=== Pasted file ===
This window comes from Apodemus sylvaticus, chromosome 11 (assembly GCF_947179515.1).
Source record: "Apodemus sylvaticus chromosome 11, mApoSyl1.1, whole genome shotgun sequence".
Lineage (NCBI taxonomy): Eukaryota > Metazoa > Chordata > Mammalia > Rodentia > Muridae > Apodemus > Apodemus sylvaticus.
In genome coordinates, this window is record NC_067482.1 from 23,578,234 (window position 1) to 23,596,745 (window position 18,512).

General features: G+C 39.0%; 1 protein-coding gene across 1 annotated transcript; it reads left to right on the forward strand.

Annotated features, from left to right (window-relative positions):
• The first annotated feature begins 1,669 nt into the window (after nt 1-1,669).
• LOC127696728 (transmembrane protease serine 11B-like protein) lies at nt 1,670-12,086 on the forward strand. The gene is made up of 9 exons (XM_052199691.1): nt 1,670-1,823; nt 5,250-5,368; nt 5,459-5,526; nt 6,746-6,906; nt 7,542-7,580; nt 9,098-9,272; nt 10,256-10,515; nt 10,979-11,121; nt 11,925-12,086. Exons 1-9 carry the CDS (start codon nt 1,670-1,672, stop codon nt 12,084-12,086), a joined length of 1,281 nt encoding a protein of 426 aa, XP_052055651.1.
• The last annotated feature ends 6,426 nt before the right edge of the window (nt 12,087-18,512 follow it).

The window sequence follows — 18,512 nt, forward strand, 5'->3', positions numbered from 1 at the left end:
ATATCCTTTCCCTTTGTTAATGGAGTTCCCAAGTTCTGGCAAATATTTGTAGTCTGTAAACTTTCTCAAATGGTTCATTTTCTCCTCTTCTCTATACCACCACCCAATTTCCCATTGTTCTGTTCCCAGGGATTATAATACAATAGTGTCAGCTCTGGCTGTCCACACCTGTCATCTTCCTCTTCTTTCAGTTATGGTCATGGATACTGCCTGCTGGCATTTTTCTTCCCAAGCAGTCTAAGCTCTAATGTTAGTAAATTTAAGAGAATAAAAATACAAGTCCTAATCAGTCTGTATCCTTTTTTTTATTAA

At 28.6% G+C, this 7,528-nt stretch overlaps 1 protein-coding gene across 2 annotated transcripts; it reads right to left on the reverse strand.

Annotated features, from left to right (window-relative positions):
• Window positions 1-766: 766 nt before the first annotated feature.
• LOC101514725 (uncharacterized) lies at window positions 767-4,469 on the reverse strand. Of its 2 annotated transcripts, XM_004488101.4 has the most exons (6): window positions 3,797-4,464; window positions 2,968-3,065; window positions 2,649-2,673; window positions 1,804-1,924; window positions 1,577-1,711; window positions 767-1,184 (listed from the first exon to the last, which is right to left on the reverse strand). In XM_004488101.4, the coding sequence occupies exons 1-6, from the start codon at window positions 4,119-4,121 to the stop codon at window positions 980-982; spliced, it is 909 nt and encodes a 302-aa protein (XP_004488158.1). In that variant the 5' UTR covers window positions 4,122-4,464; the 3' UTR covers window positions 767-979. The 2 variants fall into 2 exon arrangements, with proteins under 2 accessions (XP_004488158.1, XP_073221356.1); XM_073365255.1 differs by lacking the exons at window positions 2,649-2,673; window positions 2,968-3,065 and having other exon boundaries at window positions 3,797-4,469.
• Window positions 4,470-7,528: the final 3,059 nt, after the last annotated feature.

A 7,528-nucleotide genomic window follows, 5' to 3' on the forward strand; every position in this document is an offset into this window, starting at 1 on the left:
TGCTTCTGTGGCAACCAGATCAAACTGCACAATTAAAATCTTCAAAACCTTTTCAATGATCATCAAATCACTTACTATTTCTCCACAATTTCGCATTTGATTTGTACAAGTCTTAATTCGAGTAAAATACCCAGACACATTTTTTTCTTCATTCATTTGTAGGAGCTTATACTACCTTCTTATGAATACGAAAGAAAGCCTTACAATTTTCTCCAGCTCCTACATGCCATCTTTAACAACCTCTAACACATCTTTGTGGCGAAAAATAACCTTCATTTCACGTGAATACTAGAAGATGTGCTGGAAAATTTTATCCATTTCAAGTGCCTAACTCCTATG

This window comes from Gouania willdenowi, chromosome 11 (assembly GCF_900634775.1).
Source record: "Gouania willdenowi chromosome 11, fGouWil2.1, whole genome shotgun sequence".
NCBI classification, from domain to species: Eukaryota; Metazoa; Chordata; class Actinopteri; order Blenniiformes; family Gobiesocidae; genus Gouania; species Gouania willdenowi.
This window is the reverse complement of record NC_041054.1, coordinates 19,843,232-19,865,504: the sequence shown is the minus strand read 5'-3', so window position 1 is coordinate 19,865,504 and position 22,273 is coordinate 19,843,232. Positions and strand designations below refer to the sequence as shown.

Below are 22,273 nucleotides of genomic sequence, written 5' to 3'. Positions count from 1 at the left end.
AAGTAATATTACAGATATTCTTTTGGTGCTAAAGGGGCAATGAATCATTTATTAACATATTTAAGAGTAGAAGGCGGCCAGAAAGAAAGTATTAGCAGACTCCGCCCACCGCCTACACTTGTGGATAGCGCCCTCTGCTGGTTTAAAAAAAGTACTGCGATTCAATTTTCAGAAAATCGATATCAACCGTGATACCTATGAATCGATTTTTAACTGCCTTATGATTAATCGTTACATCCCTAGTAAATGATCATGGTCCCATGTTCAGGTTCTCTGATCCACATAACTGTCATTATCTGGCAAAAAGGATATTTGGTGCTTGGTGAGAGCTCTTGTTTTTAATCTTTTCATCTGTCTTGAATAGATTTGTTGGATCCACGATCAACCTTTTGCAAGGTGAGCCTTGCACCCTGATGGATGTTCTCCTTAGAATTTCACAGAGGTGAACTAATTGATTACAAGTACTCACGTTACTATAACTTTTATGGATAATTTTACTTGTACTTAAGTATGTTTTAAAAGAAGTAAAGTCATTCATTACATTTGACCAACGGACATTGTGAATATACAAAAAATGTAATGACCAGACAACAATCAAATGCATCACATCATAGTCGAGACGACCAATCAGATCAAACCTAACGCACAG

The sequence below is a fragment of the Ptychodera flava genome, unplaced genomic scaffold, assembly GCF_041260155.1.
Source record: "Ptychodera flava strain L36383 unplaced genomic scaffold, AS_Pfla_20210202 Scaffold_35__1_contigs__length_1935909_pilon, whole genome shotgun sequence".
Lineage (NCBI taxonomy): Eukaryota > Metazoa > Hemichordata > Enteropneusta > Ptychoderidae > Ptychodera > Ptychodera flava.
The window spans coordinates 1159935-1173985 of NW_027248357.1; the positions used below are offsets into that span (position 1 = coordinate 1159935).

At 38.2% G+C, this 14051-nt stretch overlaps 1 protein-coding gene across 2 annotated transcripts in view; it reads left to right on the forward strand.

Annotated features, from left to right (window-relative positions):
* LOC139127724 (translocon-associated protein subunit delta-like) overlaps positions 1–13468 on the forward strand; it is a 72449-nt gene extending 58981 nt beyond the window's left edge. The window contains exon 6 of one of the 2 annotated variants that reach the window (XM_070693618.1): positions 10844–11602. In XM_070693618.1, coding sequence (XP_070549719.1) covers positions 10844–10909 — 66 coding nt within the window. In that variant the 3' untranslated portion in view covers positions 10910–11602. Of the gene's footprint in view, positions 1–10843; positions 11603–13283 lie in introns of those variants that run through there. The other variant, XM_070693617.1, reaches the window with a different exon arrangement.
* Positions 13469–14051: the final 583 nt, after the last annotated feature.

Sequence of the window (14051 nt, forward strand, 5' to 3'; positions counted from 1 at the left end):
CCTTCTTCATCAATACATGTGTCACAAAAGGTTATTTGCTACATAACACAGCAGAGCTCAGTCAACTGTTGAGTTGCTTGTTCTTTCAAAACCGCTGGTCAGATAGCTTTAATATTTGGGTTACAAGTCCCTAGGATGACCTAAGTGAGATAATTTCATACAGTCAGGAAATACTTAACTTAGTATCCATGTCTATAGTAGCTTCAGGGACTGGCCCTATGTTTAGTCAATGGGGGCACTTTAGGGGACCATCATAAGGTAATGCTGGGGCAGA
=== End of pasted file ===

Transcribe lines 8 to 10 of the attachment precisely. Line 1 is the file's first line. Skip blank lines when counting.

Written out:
• LOC127696728 (transmembrane protease serine 11B-like protein) lies at nt 1,670-12,086 on the forward strand. The gene is made up of 9 exons (XM_052199691.1): nt 1,670-1,823; nt 5,250-5,368; nt 5,459-5,526; nt 6,746-6,906; nt 7,542-7,580; nt 9,098-9,272; nt 10,256-10,515; nt 10,979-11,121; nt 11,925-12,086. Exons 1-9 carry the CDS (start codon nt 1,670-1,672, stop codon nt 12,084-12,086), a joined length of 1,281 nt encoding a protein of 426 aa, XP_052055651.1.
• The last annotated feature ends 6,426 nt before the right edge of the window (nt 12,087-18,512 follow it).

The window sequence follows — 18,512 nt, forward strand, 5'->3', positions numbered from 1 at the left end: